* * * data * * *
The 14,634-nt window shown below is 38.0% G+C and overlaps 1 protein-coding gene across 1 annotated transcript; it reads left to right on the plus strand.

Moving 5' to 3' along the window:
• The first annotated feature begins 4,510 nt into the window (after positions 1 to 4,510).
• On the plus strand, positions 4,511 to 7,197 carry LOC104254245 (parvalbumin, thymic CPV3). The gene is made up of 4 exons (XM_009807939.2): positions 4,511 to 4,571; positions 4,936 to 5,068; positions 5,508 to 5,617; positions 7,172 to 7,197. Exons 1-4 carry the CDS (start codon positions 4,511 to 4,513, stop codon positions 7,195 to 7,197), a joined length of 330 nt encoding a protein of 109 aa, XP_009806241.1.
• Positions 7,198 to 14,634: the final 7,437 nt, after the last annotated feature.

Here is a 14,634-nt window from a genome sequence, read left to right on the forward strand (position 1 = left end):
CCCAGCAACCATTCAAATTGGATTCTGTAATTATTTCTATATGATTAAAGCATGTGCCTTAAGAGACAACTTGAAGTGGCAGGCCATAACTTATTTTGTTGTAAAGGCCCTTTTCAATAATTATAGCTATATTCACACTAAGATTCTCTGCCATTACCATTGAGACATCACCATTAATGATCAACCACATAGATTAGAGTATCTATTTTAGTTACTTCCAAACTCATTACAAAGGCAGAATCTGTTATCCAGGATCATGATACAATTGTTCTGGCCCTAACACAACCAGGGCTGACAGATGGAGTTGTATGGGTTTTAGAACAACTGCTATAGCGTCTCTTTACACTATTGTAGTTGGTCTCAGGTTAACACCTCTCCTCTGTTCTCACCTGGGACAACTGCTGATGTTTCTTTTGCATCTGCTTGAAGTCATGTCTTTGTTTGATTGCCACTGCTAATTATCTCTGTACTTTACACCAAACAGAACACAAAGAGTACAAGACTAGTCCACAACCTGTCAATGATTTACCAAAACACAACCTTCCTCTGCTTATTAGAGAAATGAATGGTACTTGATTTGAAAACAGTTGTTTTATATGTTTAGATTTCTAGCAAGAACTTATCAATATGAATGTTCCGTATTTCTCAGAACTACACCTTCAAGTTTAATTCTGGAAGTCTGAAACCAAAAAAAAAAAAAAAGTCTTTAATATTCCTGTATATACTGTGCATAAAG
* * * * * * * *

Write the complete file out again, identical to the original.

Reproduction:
The 14,634-nt window shown below is 38.0% G+C and overlaps 1 protein-coding gene across 1 annotated transcript; it reads left to right on the plus strand.

Moving 5' to 3' along the window:
• The first annotated feature begins 4,510 nt into the window (after positions 1 to 4,510).
• On the plus strand, positions 4,511 to 7,197 carry LOC104254245 (parvalbumin, thymic CPV3). The gene is made up of 4 exons (XM_009807939.2): positions 4,511 to 4,571; positions 4,936 to 5,068; positions 5,508 to 5,617; positions 7,172 to 7,197. Exons 1-4 carry the CDS (start codon positions 4,511 to 4,513, stop codon positions 7,195 to 7,197), a joined length of 330 nt encoding a protein of 109 aa, XP_009806241.1.
• Positions 7,198 to 14,634: the final 7,437 nt, after the last annotated feature.

Here is a 14,634-nt window from a genome sequence, read left to right on the forward strand (position 1 = left end):
CCCAGCAACCATTCAAATTGGATTCTGTAATTATTTCTATATGATTAAAGCATGTGCCTTAAGAGACAACTTGAAGTGGCAGGCCATAACTTATTTTGTTGTAAAGGCCCTTTTCAATAATTATAGCTATATTCACACTAAGATTCTCTGCCATTACCATTGAGACATCACCATTAATGATCAACCACATAGATTAGAGTATCTATTTTAGTTACTTCCAAACTCATTACAAAGGCAGAATCTGTTATCCAGGATCATGATACAATTGTTCTGGCCCTAACACAACCAGGGCTGACAGATGGAGTTGTATGGGTTTTAGAACAACTGCTATAGCGTCTCTTTACACTATTGTAGTTGGTCTCAGGTTAACACCTCTCCTCTGTTCTCACCTGGGACAACTGCTGATGTTTCTTTTGCATCTGCTTGAAGTCATGTCTTTGTTTGATTGCCACTGCTAATTATCTCTGTACTTTACACCAAACAGAACACAAAGAGTACAAGACTAGTCCACAACCTGTCAATGATTTACCAAAACACAACCTTCCTCTGCTTATTAGAGAAATGAATGGTACTTGATTTGAAAACAGTTGTTTTATATGTTTAGATTTCTAGCAAGAACTTATCAATATGAATGTTCCGTATTTCTCAGAACTACACCTTCAAGTTTAATTCTGGAAGTCTGAAACCAAAAAAAAAAAAAAAGTCTTTAATATTCCTGTATATACTGTGCATAAAG